In the United States, Congress has created and maintained a federal schedule of controlled substances since the 1970s. Drugs are classified on one of five schedules, depending on a comparison between the addictive nature of a drug, the potential health concerns, and whether there are approved medical uses for a particular drug.
The United States Controlled Substances Act (USCSA) contains prescription medications manufactured legally as well as street drugs made in underground labs and sold on the black market. A Schedule I controlled substance would be considered the most addictive or dangerous to society, and may have no approved medicinal uses.
Unfortunately, as our Los Angeles medical cannabis attorneys can explain, during the time the USCSA was enacted, there was a lot of political pressure to keep marijuana illegal, and Congress voted to include marijuana and all THC derivatives in the Schedule I category.
According to a recent news article from the Orange County Register, this classification of Marijuana as Schedule I controlled substance is irrational and should change. The article focuses on a recent case in which a federal judge refused to remove marijuana from the highest schedule. While many expected the judge to do this, it does highlight a major impediment for many who wish to enter the medical cannabis business.
In U.S. v. Brian Justin Pickard et al, the judge first ordered there be a full evidentiary hearing on this issue. An evidentiary hearing is one in which the parties will call witnesses and present evidence, as opposed to one in which the parties just submit briefs and make oral arguments, and a judge decides based upon these arguments.
This evidentiary hearing, which lasted for days, focused in large part on whether marijuana truly met the criteria for being listed as a Schedule I controlled substance. While it seems obvious it would be easy to overcome a claim marijuana is highly addictive, unsafe and has no medicinal value in our current society, the judge’s refusal to remove the drug from Schedule I demonstrates how engrained these outdated fears of THC are in our justice system.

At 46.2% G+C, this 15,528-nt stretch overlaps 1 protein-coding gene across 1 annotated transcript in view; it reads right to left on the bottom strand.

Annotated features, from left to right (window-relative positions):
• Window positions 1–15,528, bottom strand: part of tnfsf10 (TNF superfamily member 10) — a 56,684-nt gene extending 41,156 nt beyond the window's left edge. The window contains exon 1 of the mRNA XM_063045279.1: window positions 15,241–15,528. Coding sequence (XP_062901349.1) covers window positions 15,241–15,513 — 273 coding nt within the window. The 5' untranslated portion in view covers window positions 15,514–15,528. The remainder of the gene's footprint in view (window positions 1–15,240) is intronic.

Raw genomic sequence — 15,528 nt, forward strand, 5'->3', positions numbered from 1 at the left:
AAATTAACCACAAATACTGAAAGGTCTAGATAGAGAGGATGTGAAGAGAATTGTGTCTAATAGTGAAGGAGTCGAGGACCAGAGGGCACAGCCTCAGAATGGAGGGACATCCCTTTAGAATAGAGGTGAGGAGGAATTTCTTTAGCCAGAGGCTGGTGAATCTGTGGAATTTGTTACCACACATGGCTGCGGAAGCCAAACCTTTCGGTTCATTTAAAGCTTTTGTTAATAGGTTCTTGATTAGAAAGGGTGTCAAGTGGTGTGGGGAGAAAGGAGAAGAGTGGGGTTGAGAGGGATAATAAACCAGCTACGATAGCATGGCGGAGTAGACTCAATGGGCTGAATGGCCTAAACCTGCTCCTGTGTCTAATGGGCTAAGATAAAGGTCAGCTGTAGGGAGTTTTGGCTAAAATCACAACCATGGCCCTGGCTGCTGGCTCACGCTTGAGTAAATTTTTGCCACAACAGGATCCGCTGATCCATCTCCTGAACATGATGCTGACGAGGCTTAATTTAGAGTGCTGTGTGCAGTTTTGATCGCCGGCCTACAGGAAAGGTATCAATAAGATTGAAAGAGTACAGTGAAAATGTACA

While both sides put on extensive evidence, and there really isn’t a question many doctors support the use of medical marijuana, trial judge ruled since there was some ambiguity in medical research and many unanswered questions still remaining about the health benefits and dangers of marijuana, the appropriate resolution was to keep it in the same schedule in which it has been for the past 45 years. Essentially, this judge was not willing to rock the boat too much.
Additionally, the judge elected to apply the rational basis test to determine whether the current schedule for marijuana was constitutional. Under the rational basis review standard, the government must only show there is some rational basis for treating the drug as addictive and dangerous. In other words, if the government can show any reason for their law choice, it will stand up to scrutiny. There are higher standards of review, which require more of a showing the law is connecting with a significant government interest and is narrowly tailored to achieve their goal.
The Los Angeles CANNABIS LAW Group represents growers, dispensaries, collectives, patients and those facing marijuana charges. Call us at 714-937-2050.
Cannabis standards are irrational , May 22, 2015, OC Register
More Blog Entries:
Employment Rights of California Marijuana Patients, Feb. 4, 2015, Los Angeles Marijuana Lawyer Blog